Tony Romo spent 13 years moonlighting as the Dallas Cowboys’ franchise quarterback before finding his true calling: being a color commentator in the NFL. In his first televised game inside the booth, Romo parlayed his football acumen into one of the most impressive rookie (commentator) debuts we’ve ever seen, calling out plays before they happen like some sort of football Nostradamus. Watch for yourself:
As a player, Romo could never seal the deal in the post-season. There’s that god-awful fumbled snap against the Seahawks that still keeps him up at night.
That’s is a microcosm for Tony Romo’s entire career. The Cowboys are so close to getting the win here but for whatever reason — perhaps Romo wronged someone as a child — the football gods blacklisted him from the post-season. “Sorry Tony, can’t let ya in; you’re not on the list.”
Romo battled injuries throughout his career; some would even call him “brittle” but those people aren’t being attacked by 300-pound men in body armor. The human body isn’t designed to withstand that kind of punishment, and even at 6’2 230 lbs — objectively, a robust, hardy individual — the guys trying to take off his head were bigger, stronger, and faster.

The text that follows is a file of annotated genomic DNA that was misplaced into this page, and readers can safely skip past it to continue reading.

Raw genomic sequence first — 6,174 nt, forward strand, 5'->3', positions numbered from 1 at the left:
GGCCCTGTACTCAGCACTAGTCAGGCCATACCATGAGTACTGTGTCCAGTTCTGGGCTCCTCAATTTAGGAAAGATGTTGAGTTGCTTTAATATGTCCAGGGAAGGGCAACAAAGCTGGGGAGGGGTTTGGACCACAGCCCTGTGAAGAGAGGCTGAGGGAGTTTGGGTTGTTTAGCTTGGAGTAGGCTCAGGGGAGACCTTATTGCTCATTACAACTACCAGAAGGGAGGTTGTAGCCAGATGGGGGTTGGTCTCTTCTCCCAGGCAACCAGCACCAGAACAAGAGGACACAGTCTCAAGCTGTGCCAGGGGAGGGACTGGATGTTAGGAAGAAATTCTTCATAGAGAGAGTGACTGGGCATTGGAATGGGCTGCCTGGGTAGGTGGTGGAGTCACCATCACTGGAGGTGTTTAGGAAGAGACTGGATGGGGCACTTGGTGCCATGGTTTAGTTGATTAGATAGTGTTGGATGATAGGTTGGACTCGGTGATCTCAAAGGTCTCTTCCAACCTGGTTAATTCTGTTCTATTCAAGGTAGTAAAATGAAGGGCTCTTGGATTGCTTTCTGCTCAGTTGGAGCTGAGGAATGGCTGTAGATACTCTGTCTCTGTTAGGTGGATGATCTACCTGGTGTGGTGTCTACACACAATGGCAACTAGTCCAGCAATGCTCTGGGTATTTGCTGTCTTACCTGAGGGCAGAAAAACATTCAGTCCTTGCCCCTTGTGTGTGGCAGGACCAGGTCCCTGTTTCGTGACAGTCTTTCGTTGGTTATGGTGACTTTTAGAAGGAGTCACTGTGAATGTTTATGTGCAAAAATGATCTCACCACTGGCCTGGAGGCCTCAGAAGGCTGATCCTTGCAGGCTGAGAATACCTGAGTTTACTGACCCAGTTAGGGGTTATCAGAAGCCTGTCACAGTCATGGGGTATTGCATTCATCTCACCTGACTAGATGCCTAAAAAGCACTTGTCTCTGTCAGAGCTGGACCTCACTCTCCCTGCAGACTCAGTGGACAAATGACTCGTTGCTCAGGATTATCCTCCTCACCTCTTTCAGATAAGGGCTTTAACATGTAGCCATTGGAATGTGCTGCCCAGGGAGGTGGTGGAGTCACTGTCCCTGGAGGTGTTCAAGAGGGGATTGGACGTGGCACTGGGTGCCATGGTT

Those days are in the past. 14 years and $130 million later, Romo’s days slingin’ the pigskin are over. Now he’s in the booth; about as close to the game as guy who’s been retired for five months can get. And in there, with air conditioning and a headset, he doesn’t have to worry about Thomas Davis hurting his shoulder, Jordan Hicks breaking his collarbone or the Seahawks’ defense crunching his spine like a slinky.
It’s hard to get injured in the booth. If anyone could do it, it’s Romo, but he made it through Week 1 and, barring an act of God or a golf course lashing out at him, he looks poised to start Week 2 healthy. And if his debut any indication, Tony’s gonna have an incredible season as a color commentator. He is the football whisperer.